Autonomy as a psychological need is recognised as being driven from intrinsic motivation rather than extrinsic motivation (Meng & Ma, 2015). Traditional approaches towards workplace motivation focus on providing external rewards such as pay and promotion to motivate employees to perform their function within the workplace and underestimate the importance of intrinsic reward (Gerhart & Fang, 2015). This may be because external rewards are easy to provide to employees, whereas internal reward is derived from within an individual and thus cannot be provided to an individual, but only supported from without. However, research suggests that rewarding intrinsically motivated behaviour with extrinsic reward may decrease the likelihood to perform it (Edward, 1971). Thus, the risk is that successful individuals high in autonomy are likely to receive external rewards for demonstrating desirable behaviours, which may decrease the intrinsic reward they receive. Individuals exhibiting high amounts of intrinsically motivated behaviours are more likely to find satisfaction in what they do and have higher performance within the workplace (Dysvik & Kuvaas, 2010). Autonomy also concerns an individual’s locus of control. An individual believing that he/she can influence events/circumstances through their own actions (controlled internally) is said to have an internal locus of control, whereas an individual believing that events/circumstances are outside their control (controlled externally) would have an external locus of control (Reeve, 2015).
Perceived Autonomy[edit | edit source]
An individualsperceived autonomy is comprised of three individual and subjective qualities (Reeve, 2015; Strain, 1999).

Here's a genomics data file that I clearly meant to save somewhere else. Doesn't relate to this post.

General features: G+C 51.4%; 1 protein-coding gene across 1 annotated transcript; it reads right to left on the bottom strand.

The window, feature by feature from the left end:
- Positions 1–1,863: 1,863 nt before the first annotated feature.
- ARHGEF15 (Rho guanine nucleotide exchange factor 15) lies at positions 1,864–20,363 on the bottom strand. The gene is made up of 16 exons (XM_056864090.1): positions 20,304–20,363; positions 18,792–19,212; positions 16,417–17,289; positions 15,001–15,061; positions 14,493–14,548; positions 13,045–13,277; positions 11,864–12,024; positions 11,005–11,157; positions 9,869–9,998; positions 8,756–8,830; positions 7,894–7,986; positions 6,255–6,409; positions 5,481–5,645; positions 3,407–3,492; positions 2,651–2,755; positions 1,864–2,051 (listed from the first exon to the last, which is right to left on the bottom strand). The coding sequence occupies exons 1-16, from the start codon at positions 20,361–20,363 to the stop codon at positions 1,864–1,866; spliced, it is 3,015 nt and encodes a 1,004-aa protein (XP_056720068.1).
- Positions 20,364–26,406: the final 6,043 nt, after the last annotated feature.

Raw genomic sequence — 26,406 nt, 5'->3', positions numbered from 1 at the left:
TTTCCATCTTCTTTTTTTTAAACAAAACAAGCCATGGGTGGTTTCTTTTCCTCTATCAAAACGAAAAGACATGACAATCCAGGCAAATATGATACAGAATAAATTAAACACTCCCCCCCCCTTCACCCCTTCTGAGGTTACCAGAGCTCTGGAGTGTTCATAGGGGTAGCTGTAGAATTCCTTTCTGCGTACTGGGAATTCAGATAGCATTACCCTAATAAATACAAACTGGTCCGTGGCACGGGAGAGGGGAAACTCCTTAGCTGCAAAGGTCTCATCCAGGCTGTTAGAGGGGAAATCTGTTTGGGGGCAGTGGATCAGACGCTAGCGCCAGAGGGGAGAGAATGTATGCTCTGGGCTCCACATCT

Three factors of perceived autonomy
- Internal perceived locus of causality
Example: An employee attributing feelings that they have too much work to do because they did not structure time properly rather than being delegated an unfair workload by a supervisor.
- Volition (feeling free)
The willingness of a person to move towards a goal or perform a behaviour without any external demands or pressures.
Example: Completing an assignment or work task out of genuine interest, rather than because management requests its completion.
- Perceived choice over one’s actions
The ability to choose between different options without direct constraints, having a feeling that behaviour is chosen rather than coerced or controlled.
Example: Choosing a project because of own interest and freedom of decision, as opposed to being it being directed or being told it would be the most beneficial.
Autonomous Individuals in Organisations[edit | edit source]
The benefit of an Autonomous individual in the workplace is that rather than having to be controlled to perform behaviours resulting in profit for the firm, individuals do so of their own volition (Verhorst, Peters, Bouckaet, & Verschuere 2004). Job autonomy has been described as one of the major determinants of Employee Motivation (Teck-Hon & Waheed, 2011) . Additionally, Autonomous individuals exhibit greater innovation, creative participation and learning than less autonomous employees (Sia & Appu, 2015) .